Class C Integration

dixonge

Solar Enthusiast
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Jun 18, 2021
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189
Apologies for starting a new thread, but the previous one got somewhat derailed, and I have clarified what I want/need better...

We've been full-timing w/ a completely separate solar system, connecting the easy way by plugging the shore power into the inverter. The battery compartment is directly above the shore power cable compartent (back left of vehicle). There are some pros/cons to this setup...

Pros:
  • Did not have to hire an electrician
  • Did not have to run extra cables under/around the rig
  • Faster/cheaper
Cons:
  • No way to charge the battery bank from the generator
  • Inefficient operation of DC loads (battery bank DC > Inverter AC > Converter DC > DC fuse panel)
Problems that have arisen while trying to figure out a solution:
  1. Existing house batteries start the generator and supply backup/emergency starting for the engine. They are charged from alternator, generator and shore power. Therefore, they need to stay connected to the main power center.
  2. I have not yet found an RV power center w/ a converter/charger that handles multiple battery banks so I can charge the solar battery bank off of shore power and the generator
  3. Marine chargers handle multiple battery banks, but aren't drop-in replacements for the RV converter/charger I have. Progressive Dynamics makes one that sends full amps to each bank, but unsure how to wire this in to the existing AC/DC panels. https://www.progressivedyn.com/marine-charger/
  4. Inverter needs to be integrated into the automatic transfer switch as a 3rd source of AC, in addition to shore power and generator.
A piecemeal solution would be to install a simple charger that would plug in to an outlet and then charge off of the generator. This solves only the charging issue.

I'm looking for more all-in-one integrated solutions.
 

eXodus

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Jul 27, 2020
Messages
633
I'm in a Class A going through the same:

all-in-one-rv-system-v2-png.63255


I think I solved the issue you describe - by disconnecting the powercable from the Powercenter and running it through the inverter/charger/transferswitch (all in one unit).
So I can plugin either the generator or the grid.
 

dixonge

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Jun 18, 2021
Messages
189
I'm in a Class A going through the same:

I think I solved the issue you describe - by disconnecting the powercable from the Powercenter and running it through the inverter/charger/transferswitch (all in one unit).
So I can plugin either the generator or the grid.
So your inverter is now in-between the shore power cable and the power center/converter/charger?

And do you use the generator by plugging the shore power cable into it?
 

eXodus

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Jul 27, 2020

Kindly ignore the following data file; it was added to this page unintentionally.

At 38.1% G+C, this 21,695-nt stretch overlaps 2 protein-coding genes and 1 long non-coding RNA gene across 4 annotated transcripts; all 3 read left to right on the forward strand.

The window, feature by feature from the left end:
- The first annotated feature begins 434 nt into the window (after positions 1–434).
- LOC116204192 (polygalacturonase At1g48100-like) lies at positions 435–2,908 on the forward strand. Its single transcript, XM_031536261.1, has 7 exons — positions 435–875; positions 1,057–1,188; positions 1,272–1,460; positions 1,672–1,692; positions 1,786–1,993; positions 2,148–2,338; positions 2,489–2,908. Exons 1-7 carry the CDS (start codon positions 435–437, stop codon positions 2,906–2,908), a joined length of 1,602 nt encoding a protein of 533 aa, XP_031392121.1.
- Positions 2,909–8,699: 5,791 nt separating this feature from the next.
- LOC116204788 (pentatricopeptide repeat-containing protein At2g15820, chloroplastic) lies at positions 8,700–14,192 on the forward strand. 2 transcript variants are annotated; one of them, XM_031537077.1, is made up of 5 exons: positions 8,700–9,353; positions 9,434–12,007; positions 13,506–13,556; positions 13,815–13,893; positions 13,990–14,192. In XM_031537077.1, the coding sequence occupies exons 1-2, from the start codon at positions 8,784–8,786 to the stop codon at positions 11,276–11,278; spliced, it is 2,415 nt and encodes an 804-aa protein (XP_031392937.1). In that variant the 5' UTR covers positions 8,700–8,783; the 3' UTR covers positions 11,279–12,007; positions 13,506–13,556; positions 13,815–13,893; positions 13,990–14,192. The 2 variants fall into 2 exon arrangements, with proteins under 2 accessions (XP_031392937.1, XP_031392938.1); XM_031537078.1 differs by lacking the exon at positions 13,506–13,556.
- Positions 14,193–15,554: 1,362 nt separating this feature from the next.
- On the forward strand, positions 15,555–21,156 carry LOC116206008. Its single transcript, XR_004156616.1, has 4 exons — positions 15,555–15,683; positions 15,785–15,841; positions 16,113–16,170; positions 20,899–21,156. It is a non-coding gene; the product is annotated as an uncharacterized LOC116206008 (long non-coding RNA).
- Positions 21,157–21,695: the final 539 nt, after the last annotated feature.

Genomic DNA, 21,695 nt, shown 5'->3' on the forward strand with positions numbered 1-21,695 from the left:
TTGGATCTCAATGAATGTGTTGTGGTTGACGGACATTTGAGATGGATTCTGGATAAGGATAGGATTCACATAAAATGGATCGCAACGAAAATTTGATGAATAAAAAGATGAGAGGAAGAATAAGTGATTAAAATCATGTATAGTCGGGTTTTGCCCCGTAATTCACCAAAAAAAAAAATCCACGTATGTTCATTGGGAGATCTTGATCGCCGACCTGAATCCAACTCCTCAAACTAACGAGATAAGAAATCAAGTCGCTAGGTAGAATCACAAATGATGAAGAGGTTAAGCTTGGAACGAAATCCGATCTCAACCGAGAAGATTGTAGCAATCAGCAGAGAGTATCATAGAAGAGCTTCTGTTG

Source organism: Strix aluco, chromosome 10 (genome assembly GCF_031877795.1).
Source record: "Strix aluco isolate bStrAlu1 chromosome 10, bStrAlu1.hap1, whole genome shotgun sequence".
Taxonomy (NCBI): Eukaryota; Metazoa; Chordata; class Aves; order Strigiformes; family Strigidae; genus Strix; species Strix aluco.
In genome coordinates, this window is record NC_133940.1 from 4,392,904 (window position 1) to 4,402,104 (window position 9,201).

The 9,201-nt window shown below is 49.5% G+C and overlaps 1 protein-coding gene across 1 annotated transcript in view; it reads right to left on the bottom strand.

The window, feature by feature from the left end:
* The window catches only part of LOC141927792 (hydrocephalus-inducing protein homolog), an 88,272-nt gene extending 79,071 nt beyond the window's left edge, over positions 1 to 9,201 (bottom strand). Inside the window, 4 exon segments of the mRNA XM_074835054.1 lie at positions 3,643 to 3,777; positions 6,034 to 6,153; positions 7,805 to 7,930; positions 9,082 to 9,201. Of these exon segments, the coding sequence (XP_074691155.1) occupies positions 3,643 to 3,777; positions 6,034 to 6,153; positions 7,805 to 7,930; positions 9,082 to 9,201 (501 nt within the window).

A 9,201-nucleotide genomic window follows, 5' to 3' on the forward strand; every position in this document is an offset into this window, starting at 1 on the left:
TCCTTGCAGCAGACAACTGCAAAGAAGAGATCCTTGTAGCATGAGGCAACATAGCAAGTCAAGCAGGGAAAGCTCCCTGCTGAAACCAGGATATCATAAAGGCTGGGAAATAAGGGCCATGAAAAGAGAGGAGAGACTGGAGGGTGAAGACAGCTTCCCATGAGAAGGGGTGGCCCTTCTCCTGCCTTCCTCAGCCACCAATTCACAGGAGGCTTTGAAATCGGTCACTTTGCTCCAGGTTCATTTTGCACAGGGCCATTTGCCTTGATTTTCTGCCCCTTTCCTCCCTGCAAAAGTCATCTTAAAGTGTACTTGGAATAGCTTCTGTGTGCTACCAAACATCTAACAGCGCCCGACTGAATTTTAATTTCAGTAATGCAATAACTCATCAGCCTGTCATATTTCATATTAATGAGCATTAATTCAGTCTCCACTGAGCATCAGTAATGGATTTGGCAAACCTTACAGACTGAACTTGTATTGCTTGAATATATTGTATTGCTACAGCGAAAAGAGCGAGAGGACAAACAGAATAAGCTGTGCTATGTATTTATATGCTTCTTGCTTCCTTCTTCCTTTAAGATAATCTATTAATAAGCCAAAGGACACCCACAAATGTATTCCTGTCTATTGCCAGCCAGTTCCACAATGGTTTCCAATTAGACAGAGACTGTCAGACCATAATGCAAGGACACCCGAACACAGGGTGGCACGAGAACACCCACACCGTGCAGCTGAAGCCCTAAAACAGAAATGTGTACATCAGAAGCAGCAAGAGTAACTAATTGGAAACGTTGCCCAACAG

Messages
633
So your inverter is now in-between the shore power cable and the power center/converter/charger?

And do you use the generator by plugging the shore power cable into it?
correct. Very low tech :) , got an 30A outlet in the Cable bay which is feed by the generator.

When I'm boondocking the cable is plugged into the generator - and when I'm at campsite/home - the cable is plugged into the grid.
 

dixonge

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Messages
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correct. Very low tech :) , got an 30A outlet in the Cable bay which is feed by the generator.

When I'm boondocking the cable is plugged into the generator - and when I'm at campsite/home - the cable is plugged into the grid.
OK, so does your inverter go through a transfer switch on the way to the power center?
 

eXodus

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OK, so does your inverter go through a transfer switch on the way to the power center?
the Growatt is an All-in One Hybrid Inverter Unit.
Yes it includes a Transferswitch - but it does a whole lot more. It's also a AC charger for the 24V Solar system, and a MPPT. It can just charge from the Grid/Generator, or transfer.

Further it can actually start the generator when the batteries go low. (still have to implement that feature, but it's there)

 

dixonge

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Jun 18, 2021
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the Growatt is an All-in One Hybrid Inverter Unit.
Yes it includes a Transferswitch - but it does a whole lot more. It's also a AC charger for the 24V Solar system, and a MPPT. It can just charge from the Grid/Generator, or transfer.

Further it can actually start the generator when the batteries go low. (still have to implement that feature, but it's there)

I like having it accept MPPT input - just wish they had a 12v model...
 

eXodus

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just wish they had a 12v model...
I was debating that for a long time, but then realized that 12V is really hard/expensive above 1500w
The amount of current, what huge cables you have to run - is just getting unpractical.
You probably already have some 12V equipment, like I do - so I just kept my 12V system and adding the 24V system.